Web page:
Monday, January 21, 2013

The Importance of Culture in the Humanitarian Assistance Field

Hello Candor Salad enthusiasts! It has been a long while since I have made an appearance on this blog and it is most certainly time for the musings of 2013 to begin!  

After another long drive across states, I am back in Denver, and after several weeks of no regular access to Internet, I am back online and even after only a week of classes at DU, I already have a lot of thoughts and comments I am bursting to share with you. The focus of Winter Quarter 2013 so far seems to be culture and the impact it has on human rights advocates traveling to various corners of the world with the intention to assist those in need. 

One of the courses I am taking focuses primarily on teaching beginners (like me) the practical aspects of engaging in the humanitarian assistance field and outlining the so-called best practices in approaching relief efforts in conflict and disaster areas around the world. During the very first class meeting, I could hear expressed concerns that working with certain populations is difficult because their traditions and culture differ from ours (those there to help) and almost make it impossible for us to deliver aid. The logical question in my mind then was: As humanitarian actors, do we travel to devastated areas to assist the affected populations with basic needs and rebuilding their communities and lives or do we go there with the intention of changing their culture to suit what we believe is proper behavior?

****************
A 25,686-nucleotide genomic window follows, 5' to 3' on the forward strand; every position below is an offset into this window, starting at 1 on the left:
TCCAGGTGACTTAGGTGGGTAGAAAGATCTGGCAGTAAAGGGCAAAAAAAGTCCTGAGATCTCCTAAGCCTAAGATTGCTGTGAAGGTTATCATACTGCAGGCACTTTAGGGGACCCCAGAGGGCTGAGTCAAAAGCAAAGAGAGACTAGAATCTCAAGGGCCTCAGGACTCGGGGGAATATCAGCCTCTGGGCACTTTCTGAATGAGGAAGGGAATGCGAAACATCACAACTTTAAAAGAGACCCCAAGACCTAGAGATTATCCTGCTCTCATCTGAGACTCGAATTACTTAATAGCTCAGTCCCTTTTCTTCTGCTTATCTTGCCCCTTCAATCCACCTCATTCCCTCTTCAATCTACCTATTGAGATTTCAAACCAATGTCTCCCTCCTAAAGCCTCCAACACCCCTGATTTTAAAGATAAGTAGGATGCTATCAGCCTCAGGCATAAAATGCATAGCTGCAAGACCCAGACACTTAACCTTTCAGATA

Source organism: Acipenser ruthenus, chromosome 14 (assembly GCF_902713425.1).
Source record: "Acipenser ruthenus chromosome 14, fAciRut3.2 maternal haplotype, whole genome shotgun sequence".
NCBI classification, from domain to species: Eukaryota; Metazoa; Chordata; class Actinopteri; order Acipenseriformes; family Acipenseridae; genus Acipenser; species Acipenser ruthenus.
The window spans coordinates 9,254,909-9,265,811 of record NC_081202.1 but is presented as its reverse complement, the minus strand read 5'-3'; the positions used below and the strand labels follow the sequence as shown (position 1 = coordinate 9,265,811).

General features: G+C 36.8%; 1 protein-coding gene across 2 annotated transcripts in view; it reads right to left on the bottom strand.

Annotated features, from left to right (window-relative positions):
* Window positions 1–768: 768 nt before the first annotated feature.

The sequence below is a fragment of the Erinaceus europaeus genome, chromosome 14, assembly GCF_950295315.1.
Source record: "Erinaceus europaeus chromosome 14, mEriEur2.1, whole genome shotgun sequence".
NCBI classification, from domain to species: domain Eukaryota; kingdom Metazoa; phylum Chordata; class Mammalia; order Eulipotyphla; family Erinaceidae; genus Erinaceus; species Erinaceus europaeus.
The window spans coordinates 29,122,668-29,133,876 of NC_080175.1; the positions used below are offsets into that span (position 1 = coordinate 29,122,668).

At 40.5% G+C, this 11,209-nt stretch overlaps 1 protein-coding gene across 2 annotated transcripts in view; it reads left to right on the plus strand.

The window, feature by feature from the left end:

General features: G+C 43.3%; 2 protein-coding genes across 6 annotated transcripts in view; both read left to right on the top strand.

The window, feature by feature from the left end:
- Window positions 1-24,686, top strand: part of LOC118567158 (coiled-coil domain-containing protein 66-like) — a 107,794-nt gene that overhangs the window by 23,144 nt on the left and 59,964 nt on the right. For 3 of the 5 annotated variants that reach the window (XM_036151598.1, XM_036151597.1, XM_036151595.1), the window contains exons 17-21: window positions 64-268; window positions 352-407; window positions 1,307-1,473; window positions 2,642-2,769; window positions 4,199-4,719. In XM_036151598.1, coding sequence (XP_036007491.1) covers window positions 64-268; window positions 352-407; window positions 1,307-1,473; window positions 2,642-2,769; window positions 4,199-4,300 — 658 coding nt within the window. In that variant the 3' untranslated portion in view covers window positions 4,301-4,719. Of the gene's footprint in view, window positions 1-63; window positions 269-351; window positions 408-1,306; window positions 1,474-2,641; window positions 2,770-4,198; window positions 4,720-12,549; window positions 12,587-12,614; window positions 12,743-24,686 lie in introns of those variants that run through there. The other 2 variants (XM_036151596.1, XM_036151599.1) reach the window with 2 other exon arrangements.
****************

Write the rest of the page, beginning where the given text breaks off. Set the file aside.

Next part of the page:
Certainly, there are many cultural traditions and beliefs that could be considered violations of human rights and as aspiring advocates, we should be passionate about addressing these. However, in the context of a disaster, whether natural or man-made, the primary focus of humanitarian actors should be providing necessary support for the affected communities to step back on their feet and resume their lives; the primary concern should not be to express frustration at their “outlandish” beliefs and traditions and to attempt to “educate” and change them. A vital aspect of humanitarian relief efforts should be the development of good relationships, grounded in respect, trust, and understanding, with local communities. Anything short of that is counterproductive and often exacerbates the suffering of the affected persons. How can we expect them to recover with dignity if everything they have ever known is either destroyed or being attacked by those there to help?

 - Krasi